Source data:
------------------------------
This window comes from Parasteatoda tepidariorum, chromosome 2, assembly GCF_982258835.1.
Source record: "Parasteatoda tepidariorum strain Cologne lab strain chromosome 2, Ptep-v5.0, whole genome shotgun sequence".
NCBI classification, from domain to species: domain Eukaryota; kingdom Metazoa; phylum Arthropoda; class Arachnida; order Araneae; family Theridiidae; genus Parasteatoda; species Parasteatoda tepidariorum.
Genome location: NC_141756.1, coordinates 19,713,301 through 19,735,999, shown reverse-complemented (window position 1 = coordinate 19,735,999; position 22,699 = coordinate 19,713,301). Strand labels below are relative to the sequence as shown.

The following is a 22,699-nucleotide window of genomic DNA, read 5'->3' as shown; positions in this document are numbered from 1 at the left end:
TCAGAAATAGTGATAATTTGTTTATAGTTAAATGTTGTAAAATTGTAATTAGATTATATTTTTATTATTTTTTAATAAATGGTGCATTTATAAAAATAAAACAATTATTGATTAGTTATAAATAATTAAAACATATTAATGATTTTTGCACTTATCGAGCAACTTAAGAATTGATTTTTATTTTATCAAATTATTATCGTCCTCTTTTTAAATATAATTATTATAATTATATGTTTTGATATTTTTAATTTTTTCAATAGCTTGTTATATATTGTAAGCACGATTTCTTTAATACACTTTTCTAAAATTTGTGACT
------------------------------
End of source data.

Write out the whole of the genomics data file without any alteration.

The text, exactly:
This window comes from Parasteatoda tepidariorum, chromosome 2, assembly GCF_982258835.1.
Source record: "Parasteatoda tepidariorum strain Cologne lab strain chromosome 2, Ptep-v5.0, whole genome shotgun sequence".
NCBI classification, from domain to species: domain Eukaryota; kingdom Metazoa; phylum Arthropoda; class Arachnida; order Araneae; family Theridiidae; genus Parasteatoda; species Parasteatoda tepidariorum.
Genome location: NC_141756.1, coordinates 19,713,301 through 19,735,999, shown reverse-complemented (window position 1 = coordinate 19,735,999; position 22,699 = coordinate 19,713,301). Strand labels below are relative to the sequence as shown.

The following is a 22,699-nucleotide window of genomic DNA, read 5'->3' as shown; positions in this document are numbered from 1 at the left end:
TCAGAAATAGTGATAATTTGTTTATAGTTAAATGTTGTAAAATTGTAATTAGATTATATTTTTATTATTTTTTAATAAATGGTGCATTTATAAAAATAAAACAATTATTGATTAGTTATAAATAATTAAAACATATTAATGATTTTTGCACTTATCGAGCAACTTAAGAATTGATTTTTATTTTATCAAATTATTATCGTCCTCTTTTTAAATATAATTATTATAATTATATGTTTTGATATTTTTAATTTTTTCAATAGCTTGTTATATATTGTAAGCACGATTTCTTTAATACACTTTTCTAAAATTTGTGACT